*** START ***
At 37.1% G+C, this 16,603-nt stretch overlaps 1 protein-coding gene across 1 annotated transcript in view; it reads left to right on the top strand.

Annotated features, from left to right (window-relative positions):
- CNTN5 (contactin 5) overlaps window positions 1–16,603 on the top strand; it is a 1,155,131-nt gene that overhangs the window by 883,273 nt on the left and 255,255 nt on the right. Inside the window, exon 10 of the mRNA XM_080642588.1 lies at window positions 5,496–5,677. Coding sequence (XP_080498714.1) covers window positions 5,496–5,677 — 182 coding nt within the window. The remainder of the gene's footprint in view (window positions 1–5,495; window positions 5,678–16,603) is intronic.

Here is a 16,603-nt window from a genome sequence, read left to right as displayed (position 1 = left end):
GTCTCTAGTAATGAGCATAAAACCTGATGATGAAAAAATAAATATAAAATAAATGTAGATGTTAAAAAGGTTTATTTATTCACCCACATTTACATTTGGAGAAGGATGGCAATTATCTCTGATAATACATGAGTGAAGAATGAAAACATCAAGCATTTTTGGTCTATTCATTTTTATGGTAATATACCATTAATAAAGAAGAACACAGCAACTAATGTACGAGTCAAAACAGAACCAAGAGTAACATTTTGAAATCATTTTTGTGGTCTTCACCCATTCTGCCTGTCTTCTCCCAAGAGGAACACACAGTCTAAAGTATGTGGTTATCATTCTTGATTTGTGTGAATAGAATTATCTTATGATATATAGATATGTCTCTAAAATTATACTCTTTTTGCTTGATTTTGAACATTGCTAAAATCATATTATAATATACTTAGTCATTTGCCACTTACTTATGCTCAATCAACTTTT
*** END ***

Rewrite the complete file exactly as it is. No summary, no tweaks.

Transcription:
At 37.1% G+C, this 16,603-nt stretch overlaps 1 protein-coding gene across 1 annotated transcript in view; it reads left to right on the top strand.

Annotated features, from left to right (window-relative positions):
- CNTN5 (contactin 5) overlaps window positions 1–16,603 on the top strand; it is a 1,155,131-nt gene that overhangs the window by 883,273 nt on the left and 255,255 nt on the right. Inside the window, exon 10 of the mRNA XM_080642588.1 lies at window positions 5,496–5,677. Coding sequence (XP_080498714.1) covers window positions 5,496–5,677 — 182 coding nt within the window. The remainder of the gene's footprint in view (window positions 1–5,495; window positions 5,678–16,603) is intronic.

Here is a 16,603-nt window from a genome sequence, read left to right as displayed (position 1 = left end):
GTCTCTAGTAATGAGCATAAAACCTGATGATGAAAAAATAAATATAAAATAAATGTAGATGTTAAAAAGGTTTATTTATTCACCCACATTTACATTTGGAGAAGGATGGCAATTATCTCTGATAATACATGAGTGAAGAATGAAAACATCAAGCATTTTTGGTCTATTCATTTTTATGGTAATATACCATTAATAAAGAAGAACACAGCAACTAATGTACGAGTCAAAACAGAACCAAGAGTAACATTTTGAAATCATTTTTGTGGTCTTCACCCATTCTGCCTGTCTTCTCCCAAGAGGAACACACAGTCTAAAGTATGTGGTTATCATTCTTGATTTGTGTGAATAGAATTATCTTATGATATATAGATATGTCTCTAAAATTATACTCTTTTTGCTTGATTTTGAACATTGCTAAAATCATATTATAATATACTTAGTCATTTGCCACTTACTTATGCTCAATCAACTTTT